It’s been a long time since we’ve received a full-fledged Metal Gear Solid release on a console. The fifth iteration feels as if it has been in development forever, but hopefully in 2015 we’ll be able get our hands on it. The prologue, subtitled Ground Zeroes, was released earlier this year and showcased an open military-based area to explore with a strong focus on its new gameplay features. Kojima stated that The Phantom Pain would be 200x larger than its predecessor, but this causes some concern on if it detracts itself from being a stealth game with a more distinct focal point on action.
At E3 this year we got to see a sneak peek at a lengthy gameplay session of the upcoming sequel, now shown online, and it featured a semi-open world filled with exciting gameplay. After seeing it in action, it raised a couple of flags on whether or not the openness of the terrain is the right direction for the series. There’s no denying we greatly enjoyed what we saw, but the bits we saw that intrigued us the most weren’t of the open world but the more central areas of interaction.
So now the big question is how much of the environments around Snake will be filled with well-constructed scenarios and how much will be lifeless. From the little we saw, the area was vast but with the exception of one core area, it was void of much life. There were a couple of buildings outside of the camp, but otherwise the main focus was centered on this one area with a simple mission to accomplish: get in and get out with information. This too was a concern in Ground Zeroes as you were assigned no more than a fetch quest of finding someone and extracting them, with the side objective of avoiding as much attention as you can.
I’m not saying having strictly confined environments is better than a vast and open environment, but at least in this demonstration, it was only there for a means of travel from Point A to Point B, not to mention to flex the visual fidelity of the world. Since the story seems to be more of a level-based progression, what’s the point of dropping Snake a kilometer away from his target with very little to be seen in the travel? With that said, there are some upsides to the view on open and more dynamic environments, but it really depends on your play style. For those who look to master each scenario by carefully planning out the stages of your attack, this is now more of an open approach that you’ll have to go with the flow. The dynamic weather, rotating enemy placement and random occurrences should alter scenarios in very different ways that could cause more chaos for those playing stealthy, but at the same time, give them more of a challenge.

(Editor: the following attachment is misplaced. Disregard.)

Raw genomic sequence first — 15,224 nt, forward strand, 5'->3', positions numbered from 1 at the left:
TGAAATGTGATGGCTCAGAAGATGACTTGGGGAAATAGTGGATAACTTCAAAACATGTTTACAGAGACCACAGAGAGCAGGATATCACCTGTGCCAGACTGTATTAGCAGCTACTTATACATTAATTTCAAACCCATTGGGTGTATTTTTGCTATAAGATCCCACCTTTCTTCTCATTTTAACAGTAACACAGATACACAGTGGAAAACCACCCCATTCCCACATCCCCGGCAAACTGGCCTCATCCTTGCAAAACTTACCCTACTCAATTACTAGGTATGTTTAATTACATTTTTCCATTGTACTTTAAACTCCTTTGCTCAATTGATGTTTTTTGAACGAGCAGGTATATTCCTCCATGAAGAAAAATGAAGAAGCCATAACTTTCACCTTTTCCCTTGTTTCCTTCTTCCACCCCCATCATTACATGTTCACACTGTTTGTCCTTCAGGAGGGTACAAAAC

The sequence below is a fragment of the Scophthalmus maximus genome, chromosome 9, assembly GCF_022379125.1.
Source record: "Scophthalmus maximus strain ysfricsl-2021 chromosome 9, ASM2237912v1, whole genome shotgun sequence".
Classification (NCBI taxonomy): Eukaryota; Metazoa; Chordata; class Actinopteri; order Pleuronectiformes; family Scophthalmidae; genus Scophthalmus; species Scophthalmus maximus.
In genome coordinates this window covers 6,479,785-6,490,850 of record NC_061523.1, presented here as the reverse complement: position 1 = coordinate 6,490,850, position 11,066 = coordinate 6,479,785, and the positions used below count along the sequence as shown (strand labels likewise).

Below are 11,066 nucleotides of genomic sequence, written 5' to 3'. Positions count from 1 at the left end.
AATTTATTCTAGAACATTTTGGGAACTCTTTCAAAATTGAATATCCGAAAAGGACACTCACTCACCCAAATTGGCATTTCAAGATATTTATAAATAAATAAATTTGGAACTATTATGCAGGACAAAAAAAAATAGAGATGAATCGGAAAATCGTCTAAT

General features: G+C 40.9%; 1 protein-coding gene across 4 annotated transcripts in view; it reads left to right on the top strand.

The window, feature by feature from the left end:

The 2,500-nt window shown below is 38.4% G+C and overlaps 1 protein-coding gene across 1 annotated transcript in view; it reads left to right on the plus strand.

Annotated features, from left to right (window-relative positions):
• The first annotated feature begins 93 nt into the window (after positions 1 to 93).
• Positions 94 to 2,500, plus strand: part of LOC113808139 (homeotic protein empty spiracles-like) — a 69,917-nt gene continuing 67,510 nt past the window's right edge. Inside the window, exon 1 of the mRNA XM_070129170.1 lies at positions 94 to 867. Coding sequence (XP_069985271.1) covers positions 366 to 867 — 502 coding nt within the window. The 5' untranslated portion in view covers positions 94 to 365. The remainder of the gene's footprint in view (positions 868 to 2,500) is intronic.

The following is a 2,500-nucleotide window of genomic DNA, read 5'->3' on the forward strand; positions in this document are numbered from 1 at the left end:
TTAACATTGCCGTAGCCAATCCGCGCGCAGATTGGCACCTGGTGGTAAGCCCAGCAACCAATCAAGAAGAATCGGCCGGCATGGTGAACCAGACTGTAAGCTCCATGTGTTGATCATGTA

As I see it, Metal Gear Solid V is looking to either become a benchmark that will help revolutionize the way we play stealth action titles, or will deviate from what we’ve come to expect and just delude the genre. We’ve already seen what Ubisoft tried with Conviction (ultimately fixing the formula with Blacklist), but there would be cause for concern if they tried to implement Assassin’s Creed’s formula into the beloved franchise. The difference here is the demonstration at E3 had a world that was mostly empty and the more exciting moments were found in the area you were headed for. So at that point, why even have such a vast open environment in the first place when you could have a more structural pacing?
Metal Gear Solid V: The Phantom Pain is undoubtedly going to be a great game, but some of the features that Kojima Productions have been touting makes me question their dedication to the genre and whether it will be necessary for the series. It could very well have a positive impact on how we play stealth games in the future, but its deviation away from traditional formula and contained scenarios makes me worry the game has become an action game with stealth elements, and not the other way around by trying to play catch up with some of its designs. All we can hope is for the changes to be beneficial for the franchise as there needs to be a serious overhaul within modern action games as it is.